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CYBERPIRACY: Having Your Blog Stolen By CyberThieves

It’s Topeka
Internet pirate? This image is on the contact form of, which stole hundreds of posts from this blog and presented them as its own. It might be Barclay Mead, who is the site owner and administrator.
  Regular readers of this blog will note that there have been no postings for several weeks. That’s because we discovered that our entire blog—going back several months—had been stolen by two different websites, which have been presenting it as their own content. We mean every word, every photo, every caption, just as we have written it. There is a tiny note at the bottom to “see the original post,” but what they have presented IS the original post. There is nothing else to see. And, while this does not mitigate their stealing our content, they don’t even mention THE NIBBLE, as in, “See the original post on”
Theft is an aggravation to deal with—time consuming, costly and emotionally draining. As those of you who have been stolen from know, first you feel violated. Material goods can be replaced; but if your work has been stolen from you and presented by others as their own, you feel doubly violated. And if the others are making money selling your work (by using it as content on pages where they sell ads), and your stolen, duplicated content now causes search engines to down-rank your website (because duplicate content is not valued in the rankings like original content)…well, why extend your already-long workday by several hours to continue to create such content?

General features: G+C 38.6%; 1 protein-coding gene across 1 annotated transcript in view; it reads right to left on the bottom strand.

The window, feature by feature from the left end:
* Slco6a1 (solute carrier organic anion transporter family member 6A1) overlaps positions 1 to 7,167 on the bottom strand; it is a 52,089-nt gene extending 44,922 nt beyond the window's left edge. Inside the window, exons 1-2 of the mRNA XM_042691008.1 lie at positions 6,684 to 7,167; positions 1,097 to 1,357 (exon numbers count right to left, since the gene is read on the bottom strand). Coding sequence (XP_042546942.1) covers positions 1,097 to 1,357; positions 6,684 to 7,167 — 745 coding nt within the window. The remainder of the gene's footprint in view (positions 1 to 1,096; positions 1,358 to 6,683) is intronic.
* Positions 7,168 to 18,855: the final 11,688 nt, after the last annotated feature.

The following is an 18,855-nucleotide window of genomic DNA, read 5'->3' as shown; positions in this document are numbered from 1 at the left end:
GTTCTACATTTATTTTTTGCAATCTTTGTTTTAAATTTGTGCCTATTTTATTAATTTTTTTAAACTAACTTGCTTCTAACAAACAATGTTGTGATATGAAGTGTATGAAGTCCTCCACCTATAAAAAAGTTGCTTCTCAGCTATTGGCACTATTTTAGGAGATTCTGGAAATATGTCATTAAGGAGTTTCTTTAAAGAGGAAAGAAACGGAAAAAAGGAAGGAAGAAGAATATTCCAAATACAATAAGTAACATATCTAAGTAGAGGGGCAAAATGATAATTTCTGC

Since neither of the alleged perpetrators responded to our cease-and-desist request, we decided our choice was to continue to work for them for free and penalize ourselves, or stop publishing.
About Taking Content From The Internet. It would be nice to think that we could all have our work done for us for free—and apparently, Barclay Mead, owner of in Kansas, and Aviram Yosef of Jerusalem, Israel, owner of, feel that anything online is free for the taking (or, that they can avoid paying because no one will spend the money to come after them for it). While it is easy to take content from another website without permission, and many people do, that does not make it legal. While we have not heard from him, Mr. Mead may have gotten advice from counsel, because he seems to have taken down the three months of daily material he pirated from our website. Or, perhaps he’s just waiting for us to start supplying him with fresh content.While our attorney prepares to deal with these cyberpirates, we are sticking a toe back into the water to create some posts. We’re sorry that you have been penalized for the ill doings of others. We’ll see what happens this time around.

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TIP OF THE DAY: Pesto Trick

There’s nothing better than a fresh basil plant on the windowsill, that you can snip whenever you’d like some fresh herb garnish. However, if a green thumb isn’t one of your talents, keep a jar of versatile pesto sauce in the cabinet for plate accents. Drizzle a bit across the plate, or use a medicine dropper to apply “polka dots” around the perimeter of the plate. You can also use it, of course, with pasta, hors d’oeuvres and as a bread spread. If you don’t use the entire jar, keep it fresh by pouring a layer of olive oil on top of the pesto and capping it tightly. The opened jar will keep in the refrigerator for several weeks. Pour off the olive oil before using the pesto, and use it to make a delicious salad dressing. Read all about pesto, reviews of some of our favorite pestos and our homemade pesto recipe. Find more of our favorite pasta sauces in the Pasta Section of THE NIBBLE online magazine.   Pesto
Make an instant hors d’oeuvre from pesto, a bocconcini (small mozzarella ball, and some roasted red pepper.

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TODAY IN FOOD: It’s National Chocolate Caramel Day

Bequet Caramels
Celebrate with Béquet‘s Salt Chocolate Caramels, shown here with Espresso and Mocha.